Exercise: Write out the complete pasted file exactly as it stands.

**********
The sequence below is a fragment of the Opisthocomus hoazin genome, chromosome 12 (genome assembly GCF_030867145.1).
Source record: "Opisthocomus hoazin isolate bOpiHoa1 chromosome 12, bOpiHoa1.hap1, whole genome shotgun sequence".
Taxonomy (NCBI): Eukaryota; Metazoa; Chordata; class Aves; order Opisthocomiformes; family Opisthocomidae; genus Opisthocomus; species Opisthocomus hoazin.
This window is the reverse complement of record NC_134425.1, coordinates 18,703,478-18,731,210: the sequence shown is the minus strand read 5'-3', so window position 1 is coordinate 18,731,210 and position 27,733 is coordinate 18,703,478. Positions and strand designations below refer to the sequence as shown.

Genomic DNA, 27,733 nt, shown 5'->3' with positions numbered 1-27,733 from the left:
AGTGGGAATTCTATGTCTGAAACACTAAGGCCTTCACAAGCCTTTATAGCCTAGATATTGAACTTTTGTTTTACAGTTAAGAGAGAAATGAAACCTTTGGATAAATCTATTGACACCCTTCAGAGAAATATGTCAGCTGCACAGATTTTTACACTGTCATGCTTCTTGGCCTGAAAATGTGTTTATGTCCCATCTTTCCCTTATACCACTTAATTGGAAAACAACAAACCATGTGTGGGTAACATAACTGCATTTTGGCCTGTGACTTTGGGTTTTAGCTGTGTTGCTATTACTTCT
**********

The sequence below is a fragment of the Opisthocomus hoazin genome, chromosome 12 (genome assembly GCF_030867145.1).
Source record: "Opisthocomus hoazin isolate bOpiHoa1 chromosome 12, bOpiHoa1.hap1, whole genome shotgun sequence".
Taxonomy (NCBI): Eukaryota; Metazoa; Chordata; class Aves; order Opisthocomiformes; family Opisthocomidae; genus Opisthocomus; species Opisthocomus hoazin.
This window is the reverse complement of record NC_134425.1, coordinates 18,703,478-18,731,210: the sequence shown is the minus strand read 5'-3', so window position 1 is coordinate 18,731,210 and position 27,733 is coordinate 18,703,478. Positions and strand designations below refer to the sequence as shown.

Genomic DNA, 27,733 nt, shown 5'->3' with positions numbered 1-27,733 from the left:
AGTGGGAATTCTATGTCTGAAACACTAAGGCCTTCACAAGCCTTTATAGCCTAGATATTGAACTTTTGTTTTACAGTTAAGAGAGAAATGAAACCTTTGGATAAATCTATTGACACCCTTCAGAGAAATATGTCAGCTGCACAGATTTTTACACTGTCATGCTTCTTGGCCTGAAAATGTGTTTATGTCCCATCTTTCCCTTATACCACTTAATTGGAAAACAACAAACCATGTGTGGGTAACATAACTGCATTTTGGCCTGTGACTTTGGGTTTTAGCTGTGTTGCTATTACTTCT